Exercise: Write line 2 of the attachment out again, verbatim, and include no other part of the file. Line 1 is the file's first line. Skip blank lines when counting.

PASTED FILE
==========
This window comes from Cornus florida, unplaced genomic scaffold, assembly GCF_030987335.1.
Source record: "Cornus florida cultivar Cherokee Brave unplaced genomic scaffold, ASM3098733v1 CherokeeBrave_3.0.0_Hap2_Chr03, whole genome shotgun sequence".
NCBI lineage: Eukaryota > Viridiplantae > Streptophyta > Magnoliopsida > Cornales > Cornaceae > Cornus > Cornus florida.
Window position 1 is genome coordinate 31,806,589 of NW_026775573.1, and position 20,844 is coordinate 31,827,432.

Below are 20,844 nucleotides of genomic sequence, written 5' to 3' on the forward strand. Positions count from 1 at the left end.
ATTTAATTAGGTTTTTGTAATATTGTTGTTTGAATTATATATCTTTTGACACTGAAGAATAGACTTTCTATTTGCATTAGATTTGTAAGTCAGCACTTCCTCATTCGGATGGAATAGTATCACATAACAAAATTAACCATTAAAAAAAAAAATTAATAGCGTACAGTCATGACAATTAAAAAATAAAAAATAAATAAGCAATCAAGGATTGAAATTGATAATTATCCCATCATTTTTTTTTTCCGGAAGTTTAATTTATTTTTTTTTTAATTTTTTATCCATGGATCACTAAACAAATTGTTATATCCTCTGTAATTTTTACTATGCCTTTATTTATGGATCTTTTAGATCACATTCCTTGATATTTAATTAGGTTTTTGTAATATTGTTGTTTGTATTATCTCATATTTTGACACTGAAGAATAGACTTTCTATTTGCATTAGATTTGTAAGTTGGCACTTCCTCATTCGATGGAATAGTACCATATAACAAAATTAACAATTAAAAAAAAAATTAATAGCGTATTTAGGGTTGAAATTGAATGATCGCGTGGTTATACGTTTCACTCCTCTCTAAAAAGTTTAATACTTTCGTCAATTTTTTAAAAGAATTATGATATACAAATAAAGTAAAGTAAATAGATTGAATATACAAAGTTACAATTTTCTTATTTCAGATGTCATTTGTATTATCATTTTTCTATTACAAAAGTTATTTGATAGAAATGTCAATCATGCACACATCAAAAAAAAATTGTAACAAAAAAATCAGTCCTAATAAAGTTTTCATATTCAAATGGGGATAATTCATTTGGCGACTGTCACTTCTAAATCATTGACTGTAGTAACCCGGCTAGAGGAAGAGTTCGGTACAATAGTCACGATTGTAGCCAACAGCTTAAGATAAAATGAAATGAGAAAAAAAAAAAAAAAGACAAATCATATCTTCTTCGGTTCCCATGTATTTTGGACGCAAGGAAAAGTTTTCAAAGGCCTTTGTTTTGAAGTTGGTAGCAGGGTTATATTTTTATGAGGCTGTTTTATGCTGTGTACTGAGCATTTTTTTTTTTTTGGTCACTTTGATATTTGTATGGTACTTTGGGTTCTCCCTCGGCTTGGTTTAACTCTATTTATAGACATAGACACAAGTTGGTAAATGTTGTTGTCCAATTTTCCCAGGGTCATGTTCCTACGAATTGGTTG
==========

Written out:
Source record: "Cornus florida cultivar Cherokee Brave unplaced genomic scaffold, ASM3098733v1 CherokeeBrave_3.0.0_Hap2_Chr03, whole genome shotgun sequence".